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Darius Rucker wants to end racism in country music | Entertainment



MINNEAPOLIS — Don’t let Darius Rucker’s love of golf or his sunny pontoon-country music mislead you. Nashville’s biggest Black star can be one serious dude, especially when it comes to racism.

Sure, he’ll talk about golf (he typically plays five days a week) or women’s basketball (loves his No. 1 ranked University of South Carolina). Or his once-and-future band Hootie & the Blowfish (there will be another reunion tour someday but not without a new album) or his love of Prince (Minnesota is the only place he plays “Purple Rain” on tour).

But he’ll discuss racism, the Morgan Wallen controversy and the “driving while Black” conversation he had with his 16-year-old son.

Rucker can’t believe that the Twin Cities — where he’s been popular for more than 25 years thanks to Hootie — has become a flashpoint in racial issues with the killings of George Floyd, Daunte Wright and other Black men by police.

“It’s sad that that’s a stain on Minneapolis, but it is,” said the singer, who is playing in Minneapolis Friday.

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Seeing the recent convictions of offending police officers gives Rucker hope that there is justice.

“Minneapolis is a great town. You think about that stuff you see [on television], you also want to come and bring a little joy.”

Growing up in South Carolina, Rucker, 55, has dealt with racism his entire life, whether in the classroom or the football field.

“There was never a time when [racism] wasn’t around in my life,” he said Monday after a morning round of golf in Hilton Head, South Carolina. “It’s better now, but it’s not even close to where it should be. It’s a blot on our country. Let’s not let the extreme other side come out of the woodwork and be emboldened to think they can take over.”

When Rucker made the move from pop stardom to country music in 2008, country radio programmers told him that they’d play his songs but he shouldn’t expect to be welcomed by listeners.

“I was told the audience wouldn’t accept a Black country singer because it had been 25 years since [Black country star] Charley Pride had had a hit,” Rucker remembered. “But it worked. Charley opened the door.”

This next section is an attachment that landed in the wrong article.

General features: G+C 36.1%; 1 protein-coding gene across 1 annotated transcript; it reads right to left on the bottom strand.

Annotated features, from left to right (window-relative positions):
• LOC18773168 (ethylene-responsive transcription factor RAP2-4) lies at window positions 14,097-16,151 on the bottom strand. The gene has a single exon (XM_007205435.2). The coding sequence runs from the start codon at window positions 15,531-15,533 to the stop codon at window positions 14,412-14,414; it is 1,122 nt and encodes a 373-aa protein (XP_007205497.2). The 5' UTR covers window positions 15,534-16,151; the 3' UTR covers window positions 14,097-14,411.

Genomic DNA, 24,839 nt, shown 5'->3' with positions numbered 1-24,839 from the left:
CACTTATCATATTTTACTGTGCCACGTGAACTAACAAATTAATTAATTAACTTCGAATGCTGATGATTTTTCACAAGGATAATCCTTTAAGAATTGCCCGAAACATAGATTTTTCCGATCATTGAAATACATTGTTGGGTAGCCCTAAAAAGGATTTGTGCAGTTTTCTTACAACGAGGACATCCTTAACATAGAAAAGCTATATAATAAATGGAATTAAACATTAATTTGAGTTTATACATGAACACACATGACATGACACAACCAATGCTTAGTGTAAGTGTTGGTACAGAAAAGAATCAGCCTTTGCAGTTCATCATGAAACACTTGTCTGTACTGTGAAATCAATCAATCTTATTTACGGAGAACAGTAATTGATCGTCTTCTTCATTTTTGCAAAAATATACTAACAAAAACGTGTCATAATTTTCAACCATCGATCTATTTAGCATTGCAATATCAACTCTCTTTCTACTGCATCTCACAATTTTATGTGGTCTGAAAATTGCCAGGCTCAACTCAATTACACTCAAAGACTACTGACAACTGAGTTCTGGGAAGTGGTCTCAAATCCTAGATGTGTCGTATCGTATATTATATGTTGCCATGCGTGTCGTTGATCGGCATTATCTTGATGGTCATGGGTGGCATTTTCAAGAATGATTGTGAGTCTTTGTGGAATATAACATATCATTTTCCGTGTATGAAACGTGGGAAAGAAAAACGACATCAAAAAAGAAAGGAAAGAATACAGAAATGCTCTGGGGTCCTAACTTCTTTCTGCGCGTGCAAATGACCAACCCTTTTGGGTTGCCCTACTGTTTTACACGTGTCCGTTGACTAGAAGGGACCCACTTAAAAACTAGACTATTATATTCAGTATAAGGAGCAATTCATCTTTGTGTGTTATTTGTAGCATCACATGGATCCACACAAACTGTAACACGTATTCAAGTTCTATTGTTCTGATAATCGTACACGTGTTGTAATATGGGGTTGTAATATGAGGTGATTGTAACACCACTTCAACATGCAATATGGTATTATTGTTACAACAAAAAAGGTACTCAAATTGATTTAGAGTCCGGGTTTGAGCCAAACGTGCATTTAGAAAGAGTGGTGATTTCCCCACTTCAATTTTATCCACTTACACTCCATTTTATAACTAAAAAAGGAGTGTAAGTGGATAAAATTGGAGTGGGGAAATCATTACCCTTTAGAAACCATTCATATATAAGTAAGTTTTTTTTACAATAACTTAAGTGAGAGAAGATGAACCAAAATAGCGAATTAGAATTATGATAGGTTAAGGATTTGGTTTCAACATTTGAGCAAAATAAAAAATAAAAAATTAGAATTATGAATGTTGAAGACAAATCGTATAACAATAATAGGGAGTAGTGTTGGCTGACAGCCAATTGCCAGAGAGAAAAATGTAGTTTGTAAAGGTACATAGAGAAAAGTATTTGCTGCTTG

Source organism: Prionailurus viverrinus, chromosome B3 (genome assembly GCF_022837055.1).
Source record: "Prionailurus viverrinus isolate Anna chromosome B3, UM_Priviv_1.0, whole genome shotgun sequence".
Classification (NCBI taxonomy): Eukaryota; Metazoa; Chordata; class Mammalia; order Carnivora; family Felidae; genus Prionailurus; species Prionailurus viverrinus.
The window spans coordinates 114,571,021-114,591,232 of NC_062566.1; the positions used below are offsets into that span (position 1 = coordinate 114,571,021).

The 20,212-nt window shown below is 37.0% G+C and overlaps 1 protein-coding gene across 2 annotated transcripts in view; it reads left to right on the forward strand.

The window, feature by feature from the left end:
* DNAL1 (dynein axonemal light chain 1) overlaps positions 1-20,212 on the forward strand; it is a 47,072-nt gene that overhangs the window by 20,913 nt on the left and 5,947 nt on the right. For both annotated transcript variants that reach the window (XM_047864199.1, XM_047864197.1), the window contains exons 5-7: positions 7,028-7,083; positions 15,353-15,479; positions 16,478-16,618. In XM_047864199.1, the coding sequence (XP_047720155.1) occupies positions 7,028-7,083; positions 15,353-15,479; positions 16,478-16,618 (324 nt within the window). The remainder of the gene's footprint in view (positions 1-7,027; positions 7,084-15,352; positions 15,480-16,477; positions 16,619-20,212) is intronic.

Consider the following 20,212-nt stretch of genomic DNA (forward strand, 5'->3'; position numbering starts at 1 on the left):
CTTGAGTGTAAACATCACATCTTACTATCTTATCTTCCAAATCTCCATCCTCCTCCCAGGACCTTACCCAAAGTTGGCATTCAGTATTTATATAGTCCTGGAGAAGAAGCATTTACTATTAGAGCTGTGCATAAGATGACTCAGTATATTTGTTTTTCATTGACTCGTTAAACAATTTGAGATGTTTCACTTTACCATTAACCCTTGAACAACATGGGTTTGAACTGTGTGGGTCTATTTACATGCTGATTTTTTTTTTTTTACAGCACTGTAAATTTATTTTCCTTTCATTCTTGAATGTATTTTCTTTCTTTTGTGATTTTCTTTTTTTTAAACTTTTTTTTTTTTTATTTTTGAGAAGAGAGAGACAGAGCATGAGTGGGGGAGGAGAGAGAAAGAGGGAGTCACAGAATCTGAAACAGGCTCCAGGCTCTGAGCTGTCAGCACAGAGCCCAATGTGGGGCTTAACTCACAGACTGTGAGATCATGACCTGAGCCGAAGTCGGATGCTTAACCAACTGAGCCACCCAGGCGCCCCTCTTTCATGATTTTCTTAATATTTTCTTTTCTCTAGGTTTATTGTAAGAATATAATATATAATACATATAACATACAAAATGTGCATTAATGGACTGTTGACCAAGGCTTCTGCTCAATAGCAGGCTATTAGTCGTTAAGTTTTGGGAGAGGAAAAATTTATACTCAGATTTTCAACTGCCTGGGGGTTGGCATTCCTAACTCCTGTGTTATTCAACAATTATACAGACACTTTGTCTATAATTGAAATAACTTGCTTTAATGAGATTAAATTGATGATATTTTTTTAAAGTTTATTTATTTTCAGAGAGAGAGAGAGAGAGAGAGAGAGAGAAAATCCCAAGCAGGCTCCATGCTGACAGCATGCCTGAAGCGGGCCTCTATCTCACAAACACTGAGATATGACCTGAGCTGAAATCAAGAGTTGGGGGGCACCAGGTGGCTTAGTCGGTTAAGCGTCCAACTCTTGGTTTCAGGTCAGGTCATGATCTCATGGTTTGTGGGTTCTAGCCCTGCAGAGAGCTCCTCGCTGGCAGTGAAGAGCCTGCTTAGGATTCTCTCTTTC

And now Rucker has kicked open the door for Kane Brown, who just scored his eighth No. 1 single, as well as Jimmie Allen, a nominee for Grammy’s best new artist, and triple Grammy nominee Mickey Guyton, who sang “The Star-Spangled Banner” at the Super Bowl last month.

“Nashville is changing a lot,” said Rucker. “Instead of the labels seeing a Black face on the cover of a CD and just throwing it out there, I think every [label] is actually looking for African American artists they can make stars.”

Elephant in the room

The big elephant in Music City’s room is newly minted superstar Morgan Wallen, who was caught on video uttering the N-word last year.

He was ostracized by the industry but became a massive album seller who has returned to the Grand Ole Opry and the road. He’ll be Eric Church’s opening act for a June 11 show at U.S. Bank Stadium in Minneapolis.

Rucker said Wallen called him shortly after the drunken video was aired by TMZ. That conversation will remain between them, he said, but he expressed disappointment that Wallen has not taken the opportunity to educate people about racism.

“I don’t want him to just apologize. He’s a good guy, a nice kid. I want him to look at it as ‘This is [messed] up. I want to change this.’ Let’s be part of the change, not part of the problem. Educate instead of cancel.”

Nineteen years ago, one sentence uttered in London about then-President George W. Bush got the Dixie Chicks canceled in country music. Wallen’s one sentence helped catapult him to the top of the Nashville charts with “Dangerous: The Double Album.”

“Morgan said what a lot of [people] agreed with. If you agree with them, they don’t want you canceled,” said Rucker. “That whole Dixie Chicks [controversy] is still one of the most shocking things in music history to me. They were the most-played band on country radio before that happened and then they’re not getting played at all.”

A few months ago, Rucker, who has homes in Nashville and Charleston, overheard someone near him utter the N-word in a Music City bar.

“It was all I could do not to start something. We let ’em know that we were going to walk out. I’m not going to fight somebody in a bar. It was just ‘Wow! This is stupid.'”

Although the “Wagon Wheel” hit-maker hasn’t recorded a country song dealing with race, one of Hootie’s biggest hits, “Hold My Hand,” addressed the subject.

“I always said ‘Hold My Hand’ was a protest song about racism but nobody got it,” said Rucker, who sings the tune at his country shows. “All they got was the ‘hold my hand’ positive stuff; they didn’t get what it was really saying.”

Last fall, Rucker had “the talk” with his son Jack, 16, about what to do when he gets stopped by police. “It’s sad that we have to do that, but we do,” said Rucker, who recalls getting pulled over about once a month in the 1990s in South Carolina.

He’s frustrated that race relations haven’t improved — except maybe at his concerts.

“I don’t think a lot of people who go to my shows have a problem. I think some people who wouldn’t come to my show because of who I am have a problem.”

He’s noticing more Black faces at his concerts — and messages from fans of color.

“One of my favorites was a guy: ‘I’ve loved country music my whole life but I wouldn’t tell anybody because there wasn’t anybody that looked like me. Now I’m proud to tell people I love country music.’ That makes you feel pretty good.”



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